State wins case against Merck

| Print |  Email
Tuesday, July 01, 2008

STATEWIDE Oregon’s lead role in a record-breaking settlement with Merck & Co. over deceptive marketing for the anti-inflammatory drug Vioxx represents the latest skirmish in an ongoing campaign against Big Pharma that has earned the state more than $8.5 million.

After leading a three-year, 30-state investigation into deceptive advertisements downplaying the health risks associated with Vioxx, Oregon received $2.8 million of the record $58 million paid out by Merck. The judgment banned Merck from manipulating data when marketing to physicians, “ghost writing” articles for medical journals and failing to disclose conflicts of interest among doctors who study and promote drugs on behalf of the company.

The Vioxx settlement reflects growing concerns over how drug companies hook consumers on prescription drugs. Drug giants have poured billions into “demand creation” since the federal government loosened rules prohibiting “direct-to-consumer” advertising in 1997. In 2007 Oregon was the lead state in an $8 million settlement against Bayer for minimizing the dangers of Baycol, and also was in on a $19.5 million settlement against Purdue Pharma regarding OxyContin.

State officials cannot comment about current cases involving major pharmaceutical firms, but Oregon’s campaign against Big Pharma is clearly far from finished. Leading the way has been assistant attorney general David Hart, who worked in health care prior to pursuing consumer law and is married to a pharmacist. Hart has served as lead investigator and negotiator on all of Oregon’s major drug company cases. “The money we’ve gotten in these settlements gets put to good use, but these cases aren’t about the money,” he says, “they’re about the rules we create and the light that we shed on these practices so that we can change them.”

Ken Johnson, vice president of the Pharmaceutical Research and Manufacturers of America, said in a prepared statement that drug companies “are committed to providing accurate, educational information to patients and health professionals about their medicines.”


BEN JACKLET


To comment, email This e-mail address is being protected from spambots. You need JavaScript enabled to view it .

 

More Articles

Carbon Power

February 2015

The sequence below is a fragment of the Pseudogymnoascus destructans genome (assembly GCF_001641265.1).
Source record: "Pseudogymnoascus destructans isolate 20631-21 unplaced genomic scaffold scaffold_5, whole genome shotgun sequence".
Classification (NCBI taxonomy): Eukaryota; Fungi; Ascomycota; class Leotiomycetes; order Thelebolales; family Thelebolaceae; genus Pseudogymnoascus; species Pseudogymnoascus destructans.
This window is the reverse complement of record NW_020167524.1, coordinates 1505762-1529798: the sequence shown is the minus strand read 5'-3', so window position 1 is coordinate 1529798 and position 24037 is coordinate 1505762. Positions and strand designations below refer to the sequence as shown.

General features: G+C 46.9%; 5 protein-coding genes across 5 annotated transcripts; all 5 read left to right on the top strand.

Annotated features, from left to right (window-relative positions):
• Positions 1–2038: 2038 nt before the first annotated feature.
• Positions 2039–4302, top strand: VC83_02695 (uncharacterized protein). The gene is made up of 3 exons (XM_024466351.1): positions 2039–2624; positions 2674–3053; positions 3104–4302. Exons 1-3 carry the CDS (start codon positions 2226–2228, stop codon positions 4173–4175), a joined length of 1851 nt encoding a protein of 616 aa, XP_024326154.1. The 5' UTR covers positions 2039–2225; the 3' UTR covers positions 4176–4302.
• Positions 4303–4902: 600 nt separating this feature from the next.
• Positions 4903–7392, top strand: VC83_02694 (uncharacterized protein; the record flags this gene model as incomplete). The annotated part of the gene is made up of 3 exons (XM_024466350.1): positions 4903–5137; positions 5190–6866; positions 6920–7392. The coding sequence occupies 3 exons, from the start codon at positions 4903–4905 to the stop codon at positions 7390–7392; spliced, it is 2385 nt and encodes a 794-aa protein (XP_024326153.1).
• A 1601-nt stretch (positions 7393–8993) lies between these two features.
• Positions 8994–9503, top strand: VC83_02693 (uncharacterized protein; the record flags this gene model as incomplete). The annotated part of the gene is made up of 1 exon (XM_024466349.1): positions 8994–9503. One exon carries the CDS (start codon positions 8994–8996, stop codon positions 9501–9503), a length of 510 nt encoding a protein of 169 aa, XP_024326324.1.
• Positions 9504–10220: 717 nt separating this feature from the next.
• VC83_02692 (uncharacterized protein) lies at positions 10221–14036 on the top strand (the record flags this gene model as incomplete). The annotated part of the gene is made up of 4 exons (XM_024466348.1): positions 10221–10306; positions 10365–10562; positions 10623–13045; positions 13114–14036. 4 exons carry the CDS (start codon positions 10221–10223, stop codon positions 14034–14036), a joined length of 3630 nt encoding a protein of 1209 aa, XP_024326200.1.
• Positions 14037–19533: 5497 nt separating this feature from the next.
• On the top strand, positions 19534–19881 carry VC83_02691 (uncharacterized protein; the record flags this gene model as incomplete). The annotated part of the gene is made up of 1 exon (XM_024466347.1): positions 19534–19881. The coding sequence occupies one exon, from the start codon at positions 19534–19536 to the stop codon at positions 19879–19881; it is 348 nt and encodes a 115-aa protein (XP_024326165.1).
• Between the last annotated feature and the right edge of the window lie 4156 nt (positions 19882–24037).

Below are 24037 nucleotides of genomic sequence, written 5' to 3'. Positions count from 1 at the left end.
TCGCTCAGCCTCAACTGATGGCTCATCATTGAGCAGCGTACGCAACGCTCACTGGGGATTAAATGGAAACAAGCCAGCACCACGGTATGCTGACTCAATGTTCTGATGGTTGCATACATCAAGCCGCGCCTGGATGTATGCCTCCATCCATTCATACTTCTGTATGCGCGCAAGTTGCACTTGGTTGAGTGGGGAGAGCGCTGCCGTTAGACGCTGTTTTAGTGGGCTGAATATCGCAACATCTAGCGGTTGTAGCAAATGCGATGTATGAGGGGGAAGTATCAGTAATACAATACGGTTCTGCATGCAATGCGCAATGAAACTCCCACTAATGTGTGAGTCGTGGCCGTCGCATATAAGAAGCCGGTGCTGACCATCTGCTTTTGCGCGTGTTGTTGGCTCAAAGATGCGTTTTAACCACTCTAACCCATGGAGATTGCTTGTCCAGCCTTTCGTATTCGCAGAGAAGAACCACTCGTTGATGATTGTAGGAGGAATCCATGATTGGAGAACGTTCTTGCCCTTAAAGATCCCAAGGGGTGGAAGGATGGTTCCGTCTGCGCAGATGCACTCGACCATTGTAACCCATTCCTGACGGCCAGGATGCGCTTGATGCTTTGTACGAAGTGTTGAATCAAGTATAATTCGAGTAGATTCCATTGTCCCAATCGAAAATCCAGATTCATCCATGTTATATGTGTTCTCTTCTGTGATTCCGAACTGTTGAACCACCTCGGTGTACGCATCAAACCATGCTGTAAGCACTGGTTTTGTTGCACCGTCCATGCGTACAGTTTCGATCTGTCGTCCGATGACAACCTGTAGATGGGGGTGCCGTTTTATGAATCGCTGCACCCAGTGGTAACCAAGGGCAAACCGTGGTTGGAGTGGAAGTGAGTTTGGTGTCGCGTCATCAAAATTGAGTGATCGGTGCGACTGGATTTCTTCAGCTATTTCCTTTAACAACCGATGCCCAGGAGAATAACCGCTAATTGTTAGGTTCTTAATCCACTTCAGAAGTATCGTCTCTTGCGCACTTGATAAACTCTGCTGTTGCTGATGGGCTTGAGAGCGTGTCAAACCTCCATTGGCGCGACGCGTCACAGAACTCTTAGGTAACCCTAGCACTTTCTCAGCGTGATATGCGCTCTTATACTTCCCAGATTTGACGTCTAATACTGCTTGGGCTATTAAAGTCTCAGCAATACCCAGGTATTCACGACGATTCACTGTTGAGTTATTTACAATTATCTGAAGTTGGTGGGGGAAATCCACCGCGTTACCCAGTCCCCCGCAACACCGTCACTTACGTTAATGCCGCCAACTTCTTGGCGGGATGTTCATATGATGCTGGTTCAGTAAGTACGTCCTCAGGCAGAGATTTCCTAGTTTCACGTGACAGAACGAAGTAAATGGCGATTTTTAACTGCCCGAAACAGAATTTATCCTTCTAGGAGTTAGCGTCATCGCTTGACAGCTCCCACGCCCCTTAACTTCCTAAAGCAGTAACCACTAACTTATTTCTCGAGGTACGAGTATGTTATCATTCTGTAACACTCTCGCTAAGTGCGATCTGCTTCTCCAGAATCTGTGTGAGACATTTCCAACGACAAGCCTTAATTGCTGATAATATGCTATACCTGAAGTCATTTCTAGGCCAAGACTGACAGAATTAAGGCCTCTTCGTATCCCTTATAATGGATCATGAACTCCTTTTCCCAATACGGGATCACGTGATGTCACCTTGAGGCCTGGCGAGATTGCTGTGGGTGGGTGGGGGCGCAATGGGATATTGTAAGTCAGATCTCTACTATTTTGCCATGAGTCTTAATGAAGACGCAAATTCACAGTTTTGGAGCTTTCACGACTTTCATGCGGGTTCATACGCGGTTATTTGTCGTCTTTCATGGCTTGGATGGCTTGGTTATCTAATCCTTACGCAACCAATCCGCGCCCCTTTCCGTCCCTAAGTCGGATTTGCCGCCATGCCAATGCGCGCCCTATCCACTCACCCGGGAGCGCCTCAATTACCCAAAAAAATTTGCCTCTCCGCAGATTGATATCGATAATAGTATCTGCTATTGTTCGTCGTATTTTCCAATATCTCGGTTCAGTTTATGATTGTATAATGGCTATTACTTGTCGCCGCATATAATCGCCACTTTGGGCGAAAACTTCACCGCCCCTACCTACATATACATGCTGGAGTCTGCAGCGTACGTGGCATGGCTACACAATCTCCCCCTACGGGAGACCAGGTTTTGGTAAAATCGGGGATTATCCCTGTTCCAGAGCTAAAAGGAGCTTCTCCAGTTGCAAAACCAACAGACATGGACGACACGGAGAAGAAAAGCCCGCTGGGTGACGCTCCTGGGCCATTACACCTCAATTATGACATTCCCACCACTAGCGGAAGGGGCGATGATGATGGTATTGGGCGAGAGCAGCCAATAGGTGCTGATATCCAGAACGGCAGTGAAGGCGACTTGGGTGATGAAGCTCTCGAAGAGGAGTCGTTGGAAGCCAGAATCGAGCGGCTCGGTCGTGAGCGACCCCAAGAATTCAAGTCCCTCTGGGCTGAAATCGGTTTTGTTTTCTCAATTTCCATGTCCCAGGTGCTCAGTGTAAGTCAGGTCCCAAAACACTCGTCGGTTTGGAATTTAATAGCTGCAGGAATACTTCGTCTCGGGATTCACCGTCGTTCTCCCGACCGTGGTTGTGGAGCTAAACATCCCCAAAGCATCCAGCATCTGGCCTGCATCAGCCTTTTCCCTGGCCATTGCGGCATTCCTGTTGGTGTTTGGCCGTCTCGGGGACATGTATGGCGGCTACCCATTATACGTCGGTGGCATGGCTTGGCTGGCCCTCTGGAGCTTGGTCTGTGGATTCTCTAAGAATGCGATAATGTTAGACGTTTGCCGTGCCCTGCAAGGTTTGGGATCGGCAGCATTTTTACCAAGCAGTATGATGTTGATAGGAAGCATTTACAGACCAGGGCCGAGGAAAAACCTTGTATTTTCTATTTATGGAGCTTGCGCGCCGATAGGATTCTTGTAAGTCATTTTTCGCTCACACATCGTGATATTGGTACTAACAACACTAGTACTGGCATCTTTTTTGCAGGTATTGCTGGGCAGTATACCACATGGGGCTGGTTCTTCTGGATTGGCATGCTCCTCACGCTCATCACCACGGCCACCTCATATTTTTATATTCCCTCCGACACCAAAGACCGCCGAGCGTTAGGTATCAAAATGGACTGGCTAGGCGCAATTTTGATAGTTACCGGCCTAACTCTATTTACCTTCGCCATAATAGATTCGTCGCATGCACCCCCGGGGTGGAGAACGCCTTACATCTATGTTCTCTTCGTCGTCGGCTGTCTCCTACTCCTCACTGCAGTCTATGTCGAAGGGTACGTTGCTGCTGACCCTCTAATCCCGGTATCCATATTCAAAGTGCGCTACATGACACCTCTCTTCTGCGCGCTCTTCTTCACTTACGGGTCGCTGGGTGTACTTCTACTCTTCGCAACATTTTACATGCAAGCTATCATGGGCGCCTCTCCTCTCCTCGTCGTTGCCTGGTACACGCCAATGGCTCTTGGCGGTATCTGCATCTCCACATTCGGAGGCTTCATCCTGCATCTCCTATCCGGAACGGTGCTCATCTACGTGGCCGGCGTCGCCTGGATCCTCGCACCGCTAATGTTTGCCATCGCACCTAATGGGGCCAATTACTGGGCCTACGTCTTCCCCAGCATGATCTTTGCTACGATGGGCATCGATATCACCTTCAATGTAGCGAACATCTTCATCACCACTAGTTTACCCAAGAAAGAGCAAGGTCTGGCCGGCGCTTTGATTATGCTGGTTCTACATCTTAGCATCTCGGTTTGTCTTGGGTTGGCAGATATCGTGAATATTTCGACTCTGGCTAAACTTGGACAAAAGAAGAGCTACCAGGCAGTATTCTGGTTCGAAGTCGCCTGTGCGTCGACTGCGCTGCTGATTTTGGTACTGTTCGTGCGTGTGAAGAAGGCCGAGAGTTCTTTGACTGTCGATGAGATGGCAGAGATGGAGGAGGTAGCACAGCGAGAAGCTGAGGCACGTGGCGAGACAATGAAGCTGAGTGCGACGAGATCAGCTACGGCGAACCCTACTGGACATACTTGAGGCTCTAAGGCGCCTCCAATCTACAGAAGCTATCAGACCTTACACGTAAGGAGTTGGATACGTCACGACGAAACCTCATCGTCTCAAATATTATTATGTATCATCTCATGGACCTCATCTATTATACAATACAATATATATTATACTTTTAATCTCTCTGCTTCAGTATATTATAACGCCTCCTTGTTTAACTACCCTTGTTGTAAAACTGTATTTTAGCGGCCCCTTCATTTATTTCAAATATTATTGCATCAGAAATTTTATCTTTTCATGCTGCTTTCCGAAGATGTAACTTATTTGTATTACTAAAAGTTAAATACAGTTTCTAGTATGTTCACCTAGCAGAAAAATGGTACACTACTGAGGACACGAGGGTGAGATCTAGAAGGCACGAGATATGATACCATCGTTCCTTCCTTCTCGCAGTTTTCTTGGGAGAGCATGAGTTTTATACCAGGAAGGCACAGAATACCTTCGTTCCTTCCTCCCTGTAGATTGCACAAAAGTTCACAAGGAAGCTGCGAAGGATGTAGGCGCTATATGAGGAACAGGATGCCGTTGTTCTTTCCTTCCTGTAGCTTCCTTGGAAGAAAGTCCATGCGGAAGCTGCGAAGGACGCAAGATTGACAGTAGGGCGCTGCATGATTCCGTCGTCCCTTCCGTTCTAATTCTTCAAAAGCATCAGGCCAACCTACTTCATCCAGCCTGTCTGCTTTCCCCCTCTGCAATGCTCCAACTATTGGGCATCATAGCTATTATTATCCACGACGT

Tuesday, January 27, 2015
BY LINDA BAKER

Researchers in a multitude of disciplines are searching for ways to soak up excess carbon dioxide, the compound that contributes to global warming.


Read more...

Party Like It’s 1999

Contributed Blogs
Wednesday, February 25, 2015
pets-com-sock-puppetBY JASON NORRIS, CFA | OB GUEST BLOGGER

Pets.com, GeoCities, eToys, and WorldCom … blasts-from-the-past that all signify the late 1990s Internet bubble. Yet we believe the dynamics of the market, specifically in technology stocks, are much different today than it was during the late 1990s.


Read more...

Labor Pains

February 2015
Monday, January 26, 2015
BY AMY MILSHTEIN

Thinking about starting an internship program? Be careful. Navigating unpaid internships can be tricky.


Read more...

5 companies react to lower fuel prices

The Latest
Thursday, January 15, 2015
thumb-shutterstock 233787049BY JACOB PALMER | OB DIGITAL NEWS EDITOR

Consumers love the savings they get from low oil prices, but how has business been affected?


Read more...

10 quotes explaining crisis at Port of Portland

The Latest
Friday, February 20, 2015
022015 port portland OBM-thumbBY JACOB PALMER | OB DIGITAL NEWS EDITOR

The ongoing labor disputes at the Port of Portland came to a head two weeks ago when Hanjin, the container port's largest client, notified its customers it would be ending its direct route to Oregon.


Read more...

How Oregon will survive the loss of Hanjin

March 2015
Friday, February 20, 2015
BY JOE CORTRIGHT | OB CONTRIBUTOR

"Shipping containers to Portland is like waiting for a bus that travels once a day."


Read more...

4 highlights of the MLS labor deal

The Latest
Wednesday, March 04, 2015
timbersthumbBY JACOB PALMER | OB DIGITAL NEWS EDITOR

On Wednesday night, a couple days ahead of the 2015 season kickoff, Major League Soccer and the Players Union reached an agreement.


Read more...
Oregon Business magazinetitle-sponsored-links-02
SPONSORED LINKS